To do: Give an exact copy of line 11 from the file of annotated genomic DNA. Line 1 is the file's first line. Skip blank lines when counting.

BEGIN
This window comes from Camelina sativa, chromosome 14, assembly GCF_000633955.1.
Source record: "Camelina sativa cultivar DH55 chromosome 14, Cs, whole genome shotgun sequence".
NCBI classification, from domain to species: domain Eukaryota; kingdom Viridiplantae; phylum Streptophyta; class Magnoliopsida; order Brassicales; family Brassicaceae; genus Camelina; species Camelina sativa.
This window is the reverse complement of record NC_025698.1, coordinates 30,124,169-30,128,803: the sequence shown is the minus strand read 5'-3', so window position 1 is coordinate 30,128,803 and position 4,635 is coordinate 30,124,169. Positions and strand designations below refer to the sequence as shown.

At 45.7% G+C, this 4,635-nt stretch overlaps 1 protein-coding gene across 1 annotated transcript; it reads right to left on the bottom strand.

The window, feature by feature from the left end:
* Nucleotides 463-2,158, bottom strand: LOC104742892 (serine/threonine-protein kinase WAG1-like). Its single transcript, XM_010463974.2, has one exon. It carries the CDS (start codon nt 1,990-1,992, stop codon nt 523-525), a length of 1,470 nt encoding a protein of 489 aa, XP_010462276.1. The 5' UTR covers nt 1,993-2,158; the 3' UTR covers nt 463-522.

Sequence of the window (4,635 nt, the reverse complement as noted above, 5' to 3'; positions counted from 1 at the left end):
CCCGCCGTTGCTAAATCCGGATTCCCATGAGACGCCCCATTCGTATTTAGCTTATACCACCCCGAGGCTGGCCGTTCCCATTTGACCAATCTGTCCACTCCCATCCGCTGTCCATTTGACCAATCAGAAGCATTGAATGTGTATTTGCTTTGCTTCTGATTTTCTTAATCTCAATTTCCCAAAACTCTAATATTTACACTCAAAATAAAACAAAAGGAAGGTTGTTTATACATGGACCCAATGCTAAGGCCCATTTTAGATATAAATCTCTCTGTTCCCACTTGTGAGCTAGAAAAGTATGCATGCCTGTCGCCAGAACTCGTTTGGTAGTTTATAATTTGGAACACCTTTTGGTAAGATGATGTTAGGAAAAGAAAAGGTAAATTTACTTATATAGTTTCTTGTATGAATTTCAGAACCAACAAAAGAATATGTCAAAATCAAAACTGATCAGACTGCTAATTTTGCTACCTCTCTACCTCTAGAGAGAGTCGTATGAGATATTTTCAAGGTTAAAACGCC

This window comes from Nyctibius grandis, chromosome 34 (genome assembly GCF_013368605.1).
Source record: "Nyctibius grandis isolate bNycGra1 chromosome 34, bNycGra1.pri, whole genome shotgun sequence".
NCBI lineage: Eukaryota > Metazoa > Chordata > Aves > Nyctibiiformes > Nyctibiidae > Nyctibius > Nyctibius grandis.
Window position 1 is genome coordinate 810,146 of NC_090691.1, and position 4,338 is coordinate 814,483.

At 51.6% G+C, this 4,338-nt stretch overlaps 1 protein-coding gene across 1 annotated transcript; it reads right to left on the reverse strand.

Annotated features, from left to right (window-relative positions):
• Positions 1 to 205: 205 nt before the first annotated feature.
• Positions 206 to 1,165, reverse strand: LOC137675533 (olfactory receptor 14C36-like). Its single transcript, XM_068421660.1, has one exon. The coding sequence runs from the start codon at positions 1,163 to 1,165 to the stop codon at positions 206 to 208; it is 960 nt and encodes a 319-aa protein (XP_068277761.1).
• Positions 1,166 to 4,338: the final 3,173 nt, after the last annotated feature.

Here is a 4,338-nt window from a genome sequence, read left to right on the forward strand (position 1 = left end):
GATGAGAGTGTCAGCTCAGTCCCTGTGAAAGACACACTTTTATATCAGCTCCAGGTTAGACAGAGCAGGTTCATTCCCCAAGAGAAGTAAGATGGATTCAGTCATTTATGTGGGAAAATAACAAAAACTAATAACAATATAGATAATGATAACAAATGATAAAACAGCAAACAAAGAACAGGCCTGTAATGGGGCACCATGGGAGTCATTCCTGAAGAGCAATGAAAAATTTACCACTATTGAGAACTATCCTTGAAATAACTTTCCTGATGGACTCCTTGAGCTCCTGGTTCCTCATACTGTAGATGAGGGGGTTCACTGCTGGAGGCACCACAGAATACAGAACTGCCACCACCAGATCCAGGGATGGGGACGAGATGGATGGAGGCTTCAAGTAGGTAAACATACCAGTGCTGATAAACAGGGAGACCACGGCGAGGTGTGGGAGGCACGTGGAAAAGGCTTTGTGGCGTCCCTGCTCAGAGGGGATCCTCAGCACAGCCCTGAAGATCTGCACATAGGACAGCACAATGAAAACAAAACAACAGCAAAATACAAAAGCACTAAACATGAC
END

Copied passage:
Source record: "Nyctibius grandis isolate bNycGra1 chromosome 34, bNycGra1.pri, whole genome shotgun sequence".